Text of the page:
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In the end of the sabbath, as it began to dawn toward the first day of the week, came Mary Magdalene and the other Mary to see the sepulchre.

And behold, there was a great earthquake: For the angel of the Lord descended from heaven, and came and rolled back the stone from the door, and sat upon it.

His countenance was like lightning, and his raiment white as snow:

And for fear of him the keepers did shake, and became as dead men,

And the angel answered and said unto the women, Fear not ye: for I know that ye seek Jesus, which was crucified.

He is not here: for he is risen, as he said. Come, see the place where the Lord lay.

And go quickly, and tell his disciples that he is risen from the dead; and, behold, he goeth before you into Galilee; there shall ye see him: lo, I have told you.

And they departed quickly from the sepulchre with fear and great joy; and did run to bring his disciples word.

And as they went to tell his disciples, behold, Jesus met them, saying All hail. And they came and held him by the feet, and worshipped him.

Then said Jesus unto them, Be not afraid: go tell my brethren that they go into Galilee, and there shall they see me.

--Book of Matthew, Chapter 28

What am I supposed to tell my editor? He sent me out on this Story, and all I'm getting is science fiction. Or maybe it's poetry. Or maybe something else. For some reason, I can't quit capitalizing Story. Even though it goes against Aramaic Press style.

I've tried to put it all together, but there's no way he's going to believe it. I interviewed the women first, like a good scholar, because they were the first to discover Him missing, or at least His body. They were in mourning--at first. More than that, they said, they were in defeat. While the men were in retreat. They were being mocked. They were being pursued. All the pretty stories were only stories. All the parables only parables. All the wisdom washed away. Death had won. As it always does.

Almost always, the women insisted.

They had come for the body, and in place of faith, last rites would have to do. But instead, somebody in the garden said, "Mary," and at the sound of her name, she recognized the Speaker. Tears of pain turned to tears of joy.

Then the men had to be convinced. (The hard part.) Some doubted. At first. But they reported that they saw Him, too. They went on the record. Gave me their names and all.

And suddenly this small band of ignorant, unread people, only hours before hounded into the shadows by their doubts and fears, began running through the streets shouting about this Good News, which my editor wants a report about soonest. What am I to tell him?

That something unfathomable doesn't have to be non-existent? That faith triumphs over fear? That a man put to death--a man that died--could conquer death? How does that begin to work? An editor would never buy it. Especially mine.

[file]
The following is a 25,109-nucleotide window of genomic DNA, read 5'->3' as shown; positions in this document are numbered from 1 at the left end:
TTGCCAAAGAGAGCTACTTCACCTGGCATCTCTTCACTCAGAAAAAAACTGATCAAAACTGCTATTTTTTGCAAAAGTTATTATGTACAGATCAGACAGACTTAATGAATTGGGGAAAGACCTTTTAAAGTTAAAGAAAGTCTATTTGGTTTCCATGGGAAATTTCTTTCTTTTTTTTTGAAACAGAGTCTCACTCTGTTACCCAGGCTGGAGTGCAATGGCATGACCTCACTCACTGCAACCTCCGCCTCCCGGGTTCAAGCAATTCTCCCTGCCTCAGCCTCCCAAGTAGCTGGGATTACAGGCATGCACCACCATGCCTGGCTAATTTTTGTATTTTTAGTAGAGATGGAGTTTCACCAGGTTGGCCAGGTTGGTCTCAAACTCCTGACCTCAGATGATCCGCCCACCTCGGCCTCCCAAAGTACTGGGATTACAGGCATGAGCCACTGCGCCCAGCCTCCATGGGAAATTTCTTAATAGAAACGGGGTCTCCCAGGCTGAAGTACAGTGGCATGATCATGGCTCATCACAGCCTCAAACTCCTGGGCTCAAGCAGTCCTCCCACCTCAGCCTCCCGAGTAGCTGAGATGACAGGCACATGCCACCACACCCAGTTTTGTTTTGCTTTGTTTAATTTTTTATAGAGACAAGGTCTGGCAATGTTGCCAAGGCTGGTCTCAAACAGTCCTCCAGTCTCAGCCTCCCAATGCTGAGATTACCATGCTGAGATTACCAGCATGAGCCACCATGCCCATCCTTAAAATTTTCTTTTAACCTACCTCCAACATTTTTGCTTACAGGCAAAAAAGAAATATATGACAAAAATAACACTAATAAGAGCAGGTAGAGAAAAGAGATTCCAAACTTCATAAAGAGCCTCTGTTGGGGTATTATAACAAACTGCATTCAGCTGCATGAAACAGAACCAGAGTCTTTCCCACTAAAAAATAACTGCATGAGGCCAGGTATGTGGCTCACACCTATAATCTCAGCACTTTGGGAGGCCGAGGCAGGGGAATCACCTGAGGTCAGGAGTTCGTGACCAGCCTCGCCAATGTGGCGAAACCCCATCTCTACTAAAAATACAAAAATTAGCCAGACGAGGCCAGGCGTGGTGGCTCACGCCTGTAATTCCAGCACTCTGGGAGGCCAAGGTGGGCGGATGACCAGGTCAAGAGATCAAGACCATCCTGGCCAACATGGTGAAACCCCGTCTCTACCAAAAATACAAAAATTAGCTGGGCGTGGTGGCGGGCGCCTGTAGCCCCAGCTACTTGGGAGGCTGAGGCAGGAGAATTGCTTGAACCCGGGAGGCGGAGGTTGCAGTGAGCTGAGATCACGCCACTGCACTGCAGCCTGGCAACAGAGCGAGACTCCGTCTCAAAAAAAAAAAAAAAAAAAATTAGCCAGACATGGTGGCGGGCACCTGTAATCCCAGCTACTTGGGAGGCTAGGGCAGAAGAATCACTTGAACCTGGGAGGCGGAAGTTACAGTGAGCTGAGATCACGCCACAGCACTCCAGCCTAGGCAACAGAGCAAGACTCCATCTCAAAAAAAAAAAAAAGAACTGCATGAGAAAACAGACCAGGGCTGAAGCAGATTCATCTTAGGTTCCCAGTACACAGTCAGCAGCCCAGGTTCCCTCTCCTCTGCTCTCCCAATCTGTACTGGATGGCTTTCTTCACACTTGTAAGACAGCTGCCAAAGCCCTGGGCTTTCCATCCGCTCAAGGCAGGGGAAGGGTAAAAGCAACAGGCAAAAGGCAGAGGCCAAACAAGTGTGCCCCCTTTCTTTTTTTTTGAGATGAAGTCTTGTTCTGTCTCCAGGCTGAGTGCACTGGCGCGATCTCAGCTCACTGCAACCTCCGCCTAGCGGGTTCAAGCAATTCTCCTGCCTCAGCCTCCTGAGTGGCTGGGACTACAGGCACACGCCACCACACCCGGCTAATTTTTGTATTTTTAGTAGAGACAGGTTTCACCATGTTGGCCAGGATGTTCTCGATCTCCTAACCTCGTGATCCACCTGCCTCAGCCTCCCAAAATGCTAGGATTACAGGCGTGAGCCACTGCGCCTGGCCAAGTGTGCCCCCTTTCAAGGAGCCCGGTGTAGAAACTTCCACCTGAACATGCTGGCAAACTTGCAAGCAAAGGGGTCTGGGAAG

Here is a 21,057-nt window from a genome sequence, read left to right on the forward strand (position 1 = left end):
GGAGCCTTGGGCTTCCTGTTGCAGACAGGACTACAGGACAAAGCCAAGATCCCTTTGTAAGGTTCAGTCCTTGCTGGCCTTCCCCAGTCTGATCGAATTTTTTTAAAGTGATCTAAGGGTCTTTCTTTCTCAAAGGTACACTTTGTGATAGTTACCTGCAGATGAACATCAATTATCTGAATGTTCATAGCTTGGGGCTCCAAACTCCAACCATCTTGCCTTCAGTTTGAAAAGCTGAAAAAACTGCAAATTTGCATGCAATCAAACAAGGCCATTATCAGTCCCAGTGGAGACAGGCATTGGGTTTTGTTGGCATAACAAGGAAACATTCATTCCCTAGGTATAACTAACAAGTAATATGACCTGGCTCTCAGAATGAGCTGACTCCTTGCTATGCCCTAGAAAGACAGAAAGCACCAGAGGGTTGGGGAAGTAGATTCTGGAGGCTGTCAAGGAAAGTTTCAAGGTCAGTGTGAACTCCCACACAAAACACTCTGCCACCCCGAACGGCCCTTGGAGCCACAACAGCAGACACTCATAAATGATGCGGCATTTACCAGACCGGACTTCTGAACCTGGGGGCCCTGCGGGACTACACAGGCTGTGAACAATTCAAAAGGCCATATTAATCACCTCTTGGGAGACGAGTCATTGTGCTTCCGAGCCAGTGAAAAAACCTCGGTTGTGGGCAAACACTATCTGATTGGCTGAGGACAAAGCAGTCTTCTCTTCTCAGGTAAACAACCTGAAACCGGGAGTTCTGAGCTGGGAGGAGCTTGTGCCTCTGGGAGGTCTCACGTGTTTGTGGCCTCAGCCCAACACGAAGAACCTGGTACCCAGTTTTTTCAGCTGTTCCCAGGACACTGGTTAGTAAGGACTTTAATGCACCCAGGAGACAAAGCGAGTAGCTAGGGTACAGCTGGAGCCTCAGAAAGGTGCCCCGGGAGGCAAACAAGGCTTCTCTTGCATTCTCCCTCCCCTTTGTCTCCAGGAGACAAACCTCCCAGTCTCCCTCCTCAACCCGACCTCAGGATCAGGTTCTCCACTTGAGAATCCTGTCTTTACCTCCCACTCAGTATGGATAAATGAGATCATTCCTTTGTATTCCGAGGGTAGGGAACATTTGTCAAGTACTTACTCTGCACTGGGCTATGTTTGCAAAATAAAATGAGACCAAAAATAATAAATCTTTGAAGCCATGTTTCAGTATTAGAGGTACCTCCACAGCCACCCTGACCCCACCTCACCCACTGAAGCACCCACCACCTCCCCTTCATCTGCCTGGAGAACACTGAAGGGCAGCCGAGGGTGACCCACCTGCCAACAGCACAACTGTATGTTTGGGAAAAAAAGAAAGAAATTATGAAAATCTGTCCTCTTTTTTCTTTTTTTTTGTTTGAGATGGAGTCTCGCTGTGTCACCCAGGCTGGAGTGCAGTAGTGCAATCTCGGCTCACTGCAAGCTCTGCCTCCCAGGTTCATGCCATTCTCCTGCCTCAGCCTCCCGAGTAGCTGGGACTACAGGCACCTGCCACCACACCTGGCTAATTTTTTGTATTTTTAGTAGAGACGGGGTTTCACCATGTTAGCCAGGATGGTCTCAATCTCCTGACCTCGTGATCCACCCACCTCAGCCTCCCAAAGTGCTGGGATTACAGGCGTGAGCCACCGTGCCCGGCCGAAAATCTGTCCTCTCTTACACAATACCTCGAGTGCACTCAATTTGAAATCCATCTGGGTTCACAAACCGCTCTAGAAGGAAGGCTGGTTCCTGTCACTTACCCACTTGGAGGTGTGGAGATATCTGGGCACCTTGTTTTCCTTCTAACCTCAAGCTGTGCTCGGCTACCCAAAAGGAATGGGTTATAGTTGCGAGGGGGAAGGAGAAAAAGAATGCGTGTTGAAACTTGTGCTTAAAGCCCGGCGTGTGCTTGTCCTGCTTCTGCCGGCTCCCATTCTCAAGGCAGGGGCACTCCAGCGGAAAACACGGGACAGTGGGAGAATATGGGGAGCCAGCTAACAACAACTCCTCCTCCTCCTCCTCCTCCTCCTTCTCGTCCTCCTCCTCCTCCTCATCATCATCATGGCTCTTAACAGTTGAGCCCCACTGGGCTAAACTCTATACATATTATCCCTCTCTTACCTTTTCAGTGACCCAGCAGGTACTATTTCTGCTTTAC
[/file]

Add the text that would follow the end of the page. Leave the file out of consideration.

And why would Death decide to be conquered here, of all desolate places? It's a dry land during a dry season. And there's nothing special about these people. They've been conquered by so many real civilizations that they've become used to servitude. And now one of these people, the least among us, has conquered the unconquerable? This wouldn't even make a good opinion piece. Commentators have to have a real theory, something believable.

These people don't even put their newborn infants into the weather to weed out the weak, and thus improve the race. Their gods don't fight mankind, and each other. Their biggest claim to fame was a retreat from the Egyptians ages ago. If you want wisdom, if you want modern thought, if you want stories, you go to Rome. Now that place has got the prophets, false or otherwise. The last time I was there, I saw mediums, palmists, crystal gazers, fortune tellers, clairvoyants of every religion. Except this one. These people don't even worship golden statues. And what a poor religion it must be to have only one God.

Why these people? Why here? Why now? There must be an angle.

But, strangest of all, a part of me is beginning to believe them. Seriously. You should have seen the look in their eyes. I can perhaps account for the missing body--word has it that the guards have been bribed already to accuse His followers--but I cannot account for the look in their eyes. Or the excitement in their voices. And how make that change in a few hours? From persecuted scoundrels hiding in alleyways to standing on the streets in broad daylight, looking soldiers in the eye, proclaiming He Has Risen?

A few hours ago, these people were afraid of death. And now they're not even afraid of the worst kind that could be given them by Caesar himself. How explain that? How convince my editor that it would make a good Story?

Maybe I should follow these folks a little longer, to hear more of what they have to say. Somehow, I have this powerful feeling that I should do just that. It's almost a spiritual feeling, something sacred. Anyway, it's an intoxicating draw. As if something more powerful than Caesar or the Romans or even my editor is calling for me. And I should go. Besides, these folks have some of the best quotes.

And Jesus came and spake unto them, saying, All power is given unto me in heaven and in earth. Go ye therefore, and teach all nations, baptizing them in the name of the Father, and of the Son, and of the Holy Ghost: Teaching them to observe all things whatsoever I have commanded you; and, lo, I am with you always, even unto the end of the world. Amen.

Editorial on 04/21/2019

Print Headline: Easter 2019

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